If you have been a reader of this site for awhile, you might know about my long drawn out love affair with the films of Wong Kar Wai. I even loved My Blueberry Nights which other people (who don’t know any better) dislike so much that it’s streaming for free on YouTube.
Wong’s films are difficult to find in streaming circles – streaming circles will have one or two at a time. Netflix is streaming The Grandmaster, one of his latest films. Amazon Prime has 2046, which you shouldn’t see until you’ve seen In The Mood For Love (which it doesn’t have), Ashes of Time Redux, and My Blueberry Nights. But none of these are the remastered beauties being streamed through the Pacific Film Archives.
Just in time for some cold weather streaming here in the north, the Pacific Film Archive has made a series of remastered Wong Kar Wai films available for streaming online. The films are only available to stream in the US and Canada and are $12-each, with a discounted fee for BAMPFA members at $8.
If you have never seen a film by Wong Kar Wai, and you happen to be a film nerd, I would suggest watching them in chronological order which shows his development as a filmmaker over the years. If you can only watch one, then In The Mood For Love is my pick. There is even one in the PFA list that I haven’t yet seen, The Hand.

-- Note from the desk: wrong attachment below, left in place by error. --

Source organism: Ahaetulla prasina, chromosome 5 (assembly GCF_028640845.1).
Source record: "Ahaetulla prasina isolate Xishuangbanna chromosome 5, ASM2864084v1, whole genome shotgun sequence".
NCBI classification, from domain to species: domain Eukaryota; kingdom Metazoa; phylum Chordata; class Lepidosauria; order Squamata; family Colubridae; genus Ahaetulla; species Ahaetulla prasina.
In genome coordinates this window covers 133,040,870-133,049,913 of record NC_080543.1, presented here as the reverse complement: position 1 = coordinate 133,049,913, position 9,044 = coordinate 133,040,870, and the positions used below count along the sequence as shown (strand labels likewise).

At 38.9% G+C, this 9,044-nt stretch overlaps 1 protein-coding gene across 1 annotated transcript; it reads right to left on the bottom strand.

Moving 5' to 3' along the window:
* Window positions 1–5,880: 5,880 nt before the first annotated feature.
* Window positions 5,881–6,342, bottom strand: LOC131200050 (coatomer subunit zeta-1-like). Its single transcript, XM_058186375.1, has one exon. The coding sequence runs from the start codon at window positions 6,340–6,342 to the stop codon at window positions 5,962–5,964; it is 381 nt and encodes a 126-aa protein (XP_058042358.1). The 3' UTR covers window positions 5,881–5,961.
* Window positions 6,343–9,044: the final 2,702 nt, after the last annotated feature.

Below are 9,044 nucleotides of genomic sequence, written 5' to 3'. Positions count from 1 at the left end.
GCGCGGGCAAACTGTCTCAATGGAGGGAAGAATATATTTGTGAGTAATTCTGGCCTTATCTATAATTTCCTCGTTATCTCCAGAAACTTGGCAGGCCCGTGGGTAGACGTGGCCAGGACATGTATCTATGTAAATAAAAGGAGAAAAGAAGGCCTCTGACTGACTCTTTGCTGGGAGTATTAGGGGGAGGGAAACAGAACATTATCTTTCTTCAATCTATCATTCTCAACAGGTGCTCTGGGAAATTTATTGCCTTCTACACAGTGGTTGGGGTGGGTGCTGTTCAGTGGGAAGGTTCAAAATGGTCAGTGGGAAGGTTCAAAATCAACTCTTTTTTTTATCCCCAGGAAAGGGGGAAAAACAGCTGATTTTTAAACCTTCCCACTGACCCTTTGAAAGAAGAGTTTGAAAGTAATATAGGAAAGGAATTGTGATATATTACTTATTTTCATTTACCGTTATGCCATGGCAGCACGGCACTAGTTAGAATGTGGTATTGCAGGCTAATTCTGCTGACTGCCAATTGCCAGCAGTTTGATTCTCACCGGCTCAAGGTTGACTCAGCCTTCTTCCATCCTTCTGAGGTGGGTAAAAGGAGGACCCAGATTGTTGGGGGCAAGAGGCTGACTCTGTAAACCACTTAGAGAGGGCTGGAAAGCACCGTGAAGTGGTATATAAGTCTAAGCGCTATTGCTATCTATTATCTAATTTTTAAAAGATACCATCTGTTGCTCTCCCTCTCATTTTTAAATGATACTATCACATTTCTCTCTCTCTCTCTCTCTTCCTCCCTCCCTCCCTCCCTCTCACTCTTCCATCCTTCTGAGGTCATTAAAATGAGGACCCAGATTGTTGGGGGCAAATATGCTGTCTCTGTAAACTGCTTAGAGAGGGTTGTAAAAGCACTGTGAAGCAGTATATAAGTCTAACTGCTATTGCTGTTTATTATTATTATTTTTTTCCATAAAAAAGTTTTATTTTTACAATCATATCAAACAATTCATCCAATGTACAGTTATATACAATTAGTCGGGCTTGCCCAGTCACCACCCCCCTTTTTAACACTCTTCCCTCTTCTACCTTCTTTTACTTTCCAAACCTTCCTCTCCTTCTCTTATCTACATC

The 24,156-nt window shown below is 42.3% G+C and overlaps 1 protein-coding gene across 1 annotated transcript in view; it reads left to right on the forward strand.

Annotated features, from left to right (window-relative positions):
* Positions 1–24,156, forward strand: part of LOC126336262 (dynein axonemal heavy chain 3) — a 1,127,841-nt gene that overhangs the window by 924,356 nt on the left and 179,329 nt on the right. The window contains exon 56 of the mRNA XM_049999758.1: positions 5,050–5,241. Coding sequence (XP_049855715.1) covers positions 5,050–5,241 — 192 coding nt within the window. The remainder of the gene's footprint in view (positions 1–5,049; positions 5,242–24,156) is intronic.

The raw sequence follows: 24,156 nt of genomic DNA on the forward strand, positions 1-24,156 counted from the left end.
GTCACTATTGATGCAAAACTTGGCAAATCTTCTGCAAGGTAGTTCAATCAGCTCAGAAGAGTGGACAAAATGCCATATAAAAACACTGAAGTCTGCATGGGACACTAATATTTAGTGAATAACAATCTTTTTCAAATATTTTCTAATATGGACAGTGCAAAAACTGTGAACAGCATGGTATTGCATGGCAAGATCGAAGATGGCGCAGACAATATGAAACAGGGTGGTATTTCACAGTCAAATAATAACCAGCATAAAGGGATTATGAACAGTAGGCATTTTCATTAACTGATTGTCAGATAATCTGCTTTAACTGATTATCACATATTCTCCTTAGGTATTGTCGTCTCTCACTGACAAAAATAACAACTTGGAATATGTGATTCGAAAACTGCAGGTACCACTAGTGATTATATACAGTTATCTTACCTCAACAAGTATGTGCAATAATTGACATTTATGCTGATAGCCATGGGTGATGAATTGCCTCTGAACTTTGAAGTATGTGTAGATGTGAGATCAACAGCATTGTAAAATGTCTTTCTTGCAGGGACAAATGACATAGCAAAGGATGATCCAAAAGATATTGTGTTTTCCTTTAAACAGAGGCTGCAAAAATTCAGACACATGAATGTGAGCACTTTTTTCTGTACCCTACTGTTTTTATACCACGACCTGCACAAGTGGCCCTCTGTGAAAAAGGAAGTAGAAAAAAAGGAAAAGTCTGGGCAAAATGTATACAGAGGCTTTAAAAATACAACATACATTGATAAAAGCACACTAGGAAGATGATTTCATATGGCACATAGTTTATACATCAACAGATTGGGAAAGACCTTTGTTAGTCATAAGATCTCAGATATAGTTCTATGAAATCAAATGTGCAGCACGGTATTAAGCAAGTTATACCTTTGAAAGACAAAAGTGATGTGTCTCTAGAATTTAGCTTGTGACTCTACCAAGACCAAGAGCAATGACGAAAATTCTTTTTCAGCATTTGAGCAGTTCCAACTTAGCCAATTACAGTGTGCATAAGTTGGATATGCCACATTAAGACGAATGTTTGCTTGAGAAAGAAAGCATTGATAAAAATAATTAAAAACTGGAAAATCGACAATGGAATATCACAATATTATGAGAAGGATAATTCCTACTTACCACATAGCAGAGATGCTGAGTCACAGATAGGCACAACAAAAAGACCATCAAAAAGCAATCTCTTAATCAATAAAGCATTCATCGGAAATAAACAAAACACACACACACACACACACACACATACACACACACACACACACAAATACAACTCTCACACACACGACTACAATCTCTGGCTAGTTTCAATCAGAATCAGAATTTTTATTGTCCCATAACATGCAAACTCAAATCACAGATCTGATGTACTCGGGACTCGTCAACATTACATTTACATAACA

Wong’s films are subtitled for English speakers. I’ve watched his films a second time or two without the subtitles because the flow of language in his films is just as important as his use of color and atmosphere. His films are also “sit-throughs” – you really don’t want to be stopping the film to take breaks. So plan to sit down and sit back and take it all in.
With long-awaited restorations of Wong Kar Wai’s films available at last, BAMPFA presents a retrospective celebration of the Hong Kong auteur’s contribution to contemporary world cinema. Having emigrated from Shanghai with his parents in 1963, Wong spent his childhood in Hong Kong’s numerous cinemas. He says that spending “almost every day watching films—French films, Hollywood films, Italian films, films from Taiwan, and local productions” was his version of film school, and the impact of this education is evident throughout his work. In his distinctly modern synthesis of classic Hollywood, Hong Kong genre, and European art films, Wong combines neo-expressionist cinematography, richly textured production design, and elliptical narrative structures to explore the existential complexities of change, desire, memory, love, friendship,…
Existence Is Longing: Wong Kar Wai
On View: December 11, 2020–February 28, 2021
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